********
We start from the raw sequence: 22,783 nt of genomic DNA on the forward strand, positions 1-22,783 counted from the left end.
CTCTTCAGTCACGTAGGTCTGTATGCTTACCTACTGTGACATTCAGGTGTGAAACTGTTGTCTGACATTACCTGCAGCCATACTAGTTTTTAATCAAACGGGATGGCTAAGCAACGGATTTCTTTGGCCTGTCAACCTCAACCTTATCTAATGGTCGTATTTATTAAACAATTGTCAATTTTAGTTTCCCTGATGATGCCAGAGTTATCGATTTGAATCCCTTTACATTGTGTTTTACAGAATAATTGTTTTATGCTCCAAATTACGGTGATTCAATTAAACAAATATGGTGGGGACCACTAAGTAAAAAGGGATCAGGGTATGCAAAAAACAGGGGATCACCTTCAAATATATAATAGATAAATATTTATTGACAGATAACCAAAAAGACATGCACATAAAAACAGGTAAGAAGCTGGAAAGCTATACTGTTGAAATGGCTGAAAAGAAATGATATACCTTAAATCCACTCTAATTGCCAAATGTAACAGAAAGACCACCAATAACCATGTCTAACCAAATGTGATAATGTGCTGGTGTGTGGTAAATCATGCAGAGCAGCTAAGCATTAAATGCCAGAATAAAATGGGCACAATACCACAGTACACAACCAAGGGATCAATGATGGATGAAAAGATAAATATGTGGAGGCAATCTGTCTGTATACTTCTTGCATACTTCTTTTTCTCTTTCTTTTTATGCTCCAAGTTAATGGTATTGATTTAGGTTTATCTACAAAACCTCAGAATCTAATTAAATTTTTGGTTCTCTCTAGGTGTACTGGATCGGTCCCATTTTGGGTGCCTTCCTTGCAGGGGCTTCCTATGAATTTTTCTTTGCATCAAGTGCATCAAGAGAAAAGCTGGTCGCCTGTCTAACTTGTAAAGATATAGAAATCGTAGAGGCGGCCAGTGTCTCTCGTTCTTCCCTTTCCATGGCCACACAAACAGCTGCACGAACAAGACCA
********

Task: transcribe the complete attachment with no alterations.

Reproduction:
We start from the raw sequence: 22,783 nt of genomic DNA on the forward strand, positions 1-22,783 counted from the left end.
CTCTTCAGTCACGTAGGTCTGTATGCTTACCTACTGTGACATTCAGGTGTGAAACTGTTGTCTGACATTACCTGCAGCCATACTAGTTTTTAATCAAACGGGATGGCTAAGCAACGGATTTCTTTGGCCTGTCAACCTCAACCTTATCTAATGGTCGTATTTATTAAACAATTGTCAATTTTAGTTTCCCTGATGATGCCAGAGTTATCGATTTGAATCCCTTTACATTGTGTTTTACAGAATAATTGTTTTATGCTCCAAATTACGGTGATTCAATTAAACAAATATGGTGGGGACCACTAAGTAAAAAGGGATCAGGGTATGCAAAAAACAGGGGATCACCTTCAAATATATAATAGATAAATATTTATTGACAGATAACCAAAAAGACATGCACATAAAAACAGGTAAGAAGCTGGAAAGCTATACTGTTGAAATGGCTGAAAAGAAATGATATACCTTAAATCCACTCTAATTGCCAAATGTAACAGAAAGACCACCAATAACCATGTCTAACCAAATGTGATAATGTGCTGGTGTGTGGTAAATCATGCAGAGCAGCTAAGCATTAAATGCCAGAATAAAATGGGCACAATACCACAGTACACAACCAAGGGATCAATGATGGATGAAAAGATAAATATGTGGAGGCAATCTGTCTGTATACTTCTTGCATACTTCTTTTTCTCTTTCTTTTTATGCTCCAAGTTAATGGTATTGATTTAGGTTTATCTACAAAACCTCAGAATCTAATTAAATTTTTGGTTCTCTCTAGGTGTACTGGATCGGTCCCATTTTGGGTGCCTTCCTTGCAGGGGCTTCCTATGAATTTTTCTTTGCATCAAGTGCATCAAGAGAAAAGCTGGTCGCCTGTCTAACTTGTAAAGATATAGAAATCGTAGAGGCGGCCAGTGTCTCTCGTTCTTCCCTTTCCATGGCCACACAAACAGCTGCACGAACAAGACCA